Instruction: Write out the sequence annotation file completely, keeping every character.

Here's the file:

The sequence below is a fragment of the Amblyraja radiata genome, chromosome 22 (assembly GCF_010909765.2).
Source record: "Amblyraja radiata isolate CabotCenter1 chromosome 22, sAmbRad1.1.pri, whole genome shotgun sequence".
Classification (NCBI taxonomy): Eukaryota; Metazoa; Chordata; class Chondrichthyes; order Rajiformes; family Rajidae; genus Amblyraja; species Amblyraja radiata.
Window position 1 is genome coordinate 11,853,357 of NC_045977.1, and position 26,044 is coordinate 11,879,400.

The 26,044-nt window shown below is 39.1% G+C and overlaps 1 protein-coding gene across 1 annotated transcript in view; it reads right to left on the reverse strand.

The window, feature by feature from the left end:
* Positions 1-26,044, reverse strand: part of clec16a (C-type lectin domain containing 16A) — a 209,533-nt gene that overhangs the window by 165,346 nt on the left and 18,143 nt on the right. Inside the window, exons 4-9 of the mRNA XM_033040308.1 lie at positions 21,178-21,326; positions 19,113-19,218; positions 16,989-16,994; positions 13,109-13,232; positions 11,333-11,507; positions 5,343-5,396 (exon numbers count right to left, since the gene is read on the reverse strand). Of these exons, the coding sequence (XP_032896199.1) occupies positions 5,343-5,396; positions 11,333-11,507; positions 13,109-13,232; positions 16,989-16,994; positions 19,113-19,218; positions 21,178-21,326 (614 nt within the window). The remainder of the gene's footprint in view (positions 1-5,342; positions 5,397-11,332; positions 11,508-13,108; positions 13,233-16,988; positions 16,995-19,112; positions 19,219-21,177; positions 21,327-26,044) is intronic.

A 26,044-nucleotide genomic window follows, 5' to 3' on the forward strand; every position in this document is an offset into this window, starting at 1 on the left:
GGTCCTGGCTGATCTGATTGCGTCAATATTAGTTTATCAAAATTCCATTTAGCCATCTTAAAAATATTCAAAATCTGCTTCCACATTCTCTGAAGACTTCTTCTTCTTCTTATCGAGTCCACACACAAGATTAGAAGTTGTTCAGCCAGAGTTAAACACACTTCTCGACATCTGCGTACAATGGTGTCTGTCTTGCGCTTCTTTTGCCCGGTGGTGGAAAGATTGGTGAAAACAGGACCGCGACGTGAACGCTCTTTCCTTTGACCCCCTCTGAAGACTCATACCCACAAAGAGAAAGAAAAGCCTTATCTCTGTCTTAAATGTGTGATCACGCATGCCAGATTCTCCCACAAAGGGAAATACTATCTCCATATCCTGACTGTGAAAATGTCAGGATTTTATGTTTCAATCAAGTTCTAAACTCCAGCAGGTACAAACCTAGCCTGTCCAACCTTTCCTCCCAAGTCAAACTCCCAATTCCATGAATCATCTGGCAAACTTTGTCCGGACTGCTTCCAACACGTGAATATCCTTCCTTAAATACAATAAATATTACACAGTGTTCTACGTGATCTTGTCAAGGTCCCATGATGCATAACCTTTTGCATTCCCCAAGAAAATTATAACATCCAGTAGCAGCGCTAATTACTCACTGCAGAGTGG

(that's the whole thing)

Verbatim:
The sequence below is a fragment of the Amblyraja radiata genome, chromosome 22 (assembly GCF_010909765.2).
Source record: "Amblyraja radiata isolate CabotCenter1 chromosome 22, sAmbRad1.1.pri, whole genome shotgun sequence".
Classification (NCBI taxonomy): Eukaryota; Metazoa; Chordata; class Chondrichthyes; order Rajiformes; family Rajidae; genus Amblyraja; species Amblyraja radiata.
Window position 1 is genome coordinate 11,853,357 of NC_045977.1, and position 26,044 is coordinate 11,879,400.

The 26,044-nt window shown below is 39.1% G+C and overlaps 1 protein-coding gene across 1 annotated transcript in view; it reads right to left on the reverse strand.

The window, feature by feature from the left end:
* Positions 1-26,044, reverse strand: part of clec16a (C-type lectin domain containing 16A) — a 209,533-nt gene that overhangs the window by 165,346 nt on the left and 18,143 nt on the right. Inside the window, exons 4-9 of the mRNA XM_033040308.1 lie at positions 21,178-21,326; positions 19,113-19,218; positions 16,989-16,994; positions 13,109-13,232; positions 11,333-11,507; positions 5,343-5,396 (exon numbers count right to left, since the gene is read on the reverse strand). Of these exons, the coding sequence (XP_032896199.1) occupies positions 5,343-5,396; positions 11,333-11,507; positions 13,109-13,232; positions 16,989-16,994; positions 19,113-19,218; positions 21,178-21,326 (614 nt within the window). The remainder of the gene's footprint in view (positions 1-5,342; positions 5,397-11,332; positions 11,508-13,108; positions 13,233-16,988; positions 16,995-19,112; positions 19,219-21,177; positions 21,327-26,044) is intronic.

A 26,044-nucleotide genomic window follows, 5' to 3' on the forward strand; every position in this document is an offset into this window, starting at 1 on the left:
GGTCCTGGCTGATCTGATTGCGTCAATATTAGTTTATCAAAATTCCATTTAGCCATCTTAAAAATATTCAAAATCTGCTTCCACATTCTCTGAAGACTTCTTCTTCTTCTTATCGAGTCCACACACAAGATTAGAAGTTGTTCAGCCAGAGTTAAACACACTTCTCGACATCTGCGTACAATGGTGTCTGTCTTGCGCTTCTTTTGCCCGGTGGTGGAAAGATTGGTGAAAACAGGACCGCGACGTGAACGCTCTTTCCTTTGACCCCCTCTGAAGACTCATACCCACAAAGAGAAAGAAAAGCCTTATCTCTGTCTTAAATGTGTGATCACGCATGCCAGATTCTCCCACAAAGGGAAATACTATCTCCATATCCTGACTGTGAAAATGTCAGGATTTTATGTTTCAATCAAGTTCTAAACTCCAGCAGGTACAAACCTAGCCTGTCCAACCTTTCCTCCCAAGTCAAACTCCCAATTCCATGAATCATCTGGCAAACTTTGTCCGGACTGCTTCCAACACGTGAATATCCTTCCTTAAATACAATAAATATTACACAGTGTTCTACGTGATCTTGTCAAGGTCCCATGATGCATAACCTTTTGCATTCCCCAAGAAAATTATAACATCCAGTAGCAGCGCTAATTACTCACTGCAGAGTGG